Don’t stop at procreation. Tell them porn is not like sex — that while porn sex is positioned for cameras and lights, real sex is intimate. It involves closeness. It involves vulnerability. And it involves enthusiastic participation from everyone involved well before the clothes come off. Tell them people have hair on their bodies. They have fat, pimples and stretch marks. Tell them before they do anything with a partner, be certain they want it done. Tell them to remember who’s in charge of their body.

10. But also tell them the world is about to become more confusing.

Tell them that when adults shout at children from moving cars or holler at them on the sidewalk or try to touch them as they walk by, it is not OK. Tell them sex is a nice thing between consenting adults, but there is another side to these actions. Tell them that just as high-fiving somebody who doesn't want you to is a slap, touching somebody's genitals who does not want you to is rape. Tell them 1 in 4 women experiences it. Tell them 1 in 7 men experiences it. Tell them it is usually someone known to the victim, that both men and women can do this — that they must never ignore the words “no” or “stop,” that they must look in their partner's eyes to determine whether they see joy or fear. Tell them it stays with a survivor for a lifetime.

More: Why I take my daughter with me to the gynecologist

11. Tell them they should believe someone who says they've been assaulted.

Tell them it is never a victim's fault. Tell them they can tell you, and you will move the earth to ensure they find justice, and do everything in your power to help them heal. Tell your sons as well as your daughters — tell them your heart will break for their pain, but you will love them. Tell them you will always love them.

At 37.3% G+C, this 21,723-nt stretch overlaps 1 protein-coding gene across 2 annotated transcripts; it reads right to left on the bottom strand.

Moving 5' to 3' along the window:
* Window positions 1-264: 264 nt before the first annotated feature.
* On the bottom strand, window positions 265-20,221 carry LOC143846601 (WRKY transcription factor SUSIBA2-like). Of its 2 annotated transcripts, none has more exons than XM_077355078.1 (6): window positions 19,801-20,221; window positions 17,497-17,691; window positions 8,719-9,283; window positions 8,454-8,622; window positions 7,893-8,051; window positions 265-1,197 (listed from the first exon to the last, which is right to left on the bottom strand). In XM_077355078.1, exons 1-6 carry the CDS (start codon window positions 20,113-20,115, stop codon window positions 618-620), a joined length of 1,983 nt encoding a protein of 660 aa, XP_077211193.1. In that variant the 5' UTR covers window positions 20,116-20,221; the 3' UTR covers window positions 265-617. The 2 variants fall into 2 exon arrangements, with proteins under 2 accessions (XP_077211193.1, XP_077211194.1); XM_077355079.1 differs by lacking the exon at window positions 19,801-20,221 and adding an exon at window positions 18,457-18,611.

12. At 12 years old, your child will not believe people are objects to conquer.

They will not believe they are entitled to sex. Your child will understand the difference between sex and violence.

13. When your child begins to go on dates, talk about sex again.

Tell them the risks of sex. Tell them they can become grievously sick, but can avoid STIs as well. Talk about birth control, and that while you may or may not think it is an evil thing, abortions are safe and legal. Tell them that no matter what they do, you will love them. Offer to buy them a vibrator or non-exploitative pornography. Let them know they’re allowed to explore their bodies, that they don’t need another person to enjoy their sexuality, that they can be safe and sexual. Let them know they never have to say “yes.”

14. Tell your child they’ll hear friends make jokes disparaging the opposite sex.

Tell them if a friend says something that makes them uncomfortable, say something. Tell them they make themselves and their friends safer by calling it out.

15. At 16, your child will be protected from most abusive relationships. Your child will be ready to navigate this most adult of worlds with confidence that they can talk to you.

16. Love them.

Love them as much as you did the first time they laughed when you cooed, “These are your toes!”

17. Start at the beginning.

More: Who should be teaching your kids about sex?